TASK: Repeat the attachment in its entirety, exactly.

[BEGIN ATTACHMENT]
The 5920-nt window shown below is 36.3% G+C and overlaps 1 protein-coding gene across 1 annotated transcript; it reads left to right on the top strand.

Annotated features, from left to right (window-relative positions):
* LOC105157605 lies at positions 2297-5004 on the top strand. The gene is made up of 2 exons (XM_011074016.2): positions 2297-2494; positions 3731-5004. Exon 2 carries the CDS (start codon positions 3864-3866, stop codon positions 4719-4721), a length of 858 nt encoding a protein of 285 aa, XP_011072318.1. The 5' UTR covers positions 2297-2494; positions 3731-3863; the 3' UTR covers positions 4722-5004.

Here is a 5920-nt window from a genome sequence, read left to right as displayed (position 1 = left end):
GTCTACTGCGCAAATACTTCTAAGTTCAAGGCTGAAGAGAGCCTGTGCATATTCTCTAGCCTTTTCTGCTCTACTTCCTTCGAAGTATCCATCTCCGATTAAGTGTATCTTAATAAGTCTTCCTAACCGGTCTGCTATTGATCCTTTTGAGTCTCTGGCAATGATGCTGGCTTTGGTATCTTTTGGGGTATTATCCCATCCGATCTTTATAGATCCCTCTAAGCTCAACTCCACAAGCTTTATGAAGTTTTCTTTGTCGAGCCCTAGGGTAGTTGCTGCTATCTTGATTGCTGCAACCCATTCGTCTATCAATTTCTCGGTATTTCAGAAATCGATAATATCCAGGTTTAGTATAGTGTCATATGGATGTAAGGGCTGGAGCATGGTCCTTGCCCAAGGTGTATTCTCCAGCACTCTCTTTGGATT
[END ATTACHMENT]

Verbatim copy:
The 5920-nt window shown below is 36.3% G+C and overlaps 1 protein-coding gene across 1 annotated transcript; it reads left to right on the top strand.

Annotated features, from left to right (window-relative positions):
* LOC105157605 lies at positions 2297-5004 on the top strand. The gene is made up of 2 exons (XM_011074016.2): positions 2297-2494; positions 3731-5004. Exon 2 carries the CDS (start codon positions 3864-3866, stop codon positions 4719-4721), a length of 858 nt encoding a protein of 285 aa, XP_011072318.1. The 5' UTR covers positions 2297-2494; positions 3731-3863; the 3' UTR covers positions 4722-5004.

Here is a 5920-nt window from a genome sequence, read left to right as displayed (position 1 = left end):
GTCTACTGCGCAAATACTTCTAAGTTCAAGGCTGAAGAGAGCCTGTGCATATTCTCTAGCCTTTTCTGCTCTACTTCCTTCGAAGTATCCATCTCCGATTAAGTGTATCTTAATAAGTCTTCCTAACCGGTCTGCTATTGATCCTTTTGAGTCTCTGGCAATGATGCTGGCTTTGGTATCTTTTGGGGTATTATCCCATCCGATCTTTATAGATCCCTCTAAGCTCAACTCCACAAGCTTTATGAAGTTTTCTTTGTCGAGCCCTAGGGTAGTTGCTGCTATCTTGATTGCTGCAACCCATTCGTCTATCAATTTCTCGGTATTTCAGAAATCGATAATATCCAGGTTTAGTATAGTGTCATATGGATGTAAGGGCTGGAGCATGGTCCTTGCCCAAGGTGTATTCTCCAGCACTCTCTTTGGATT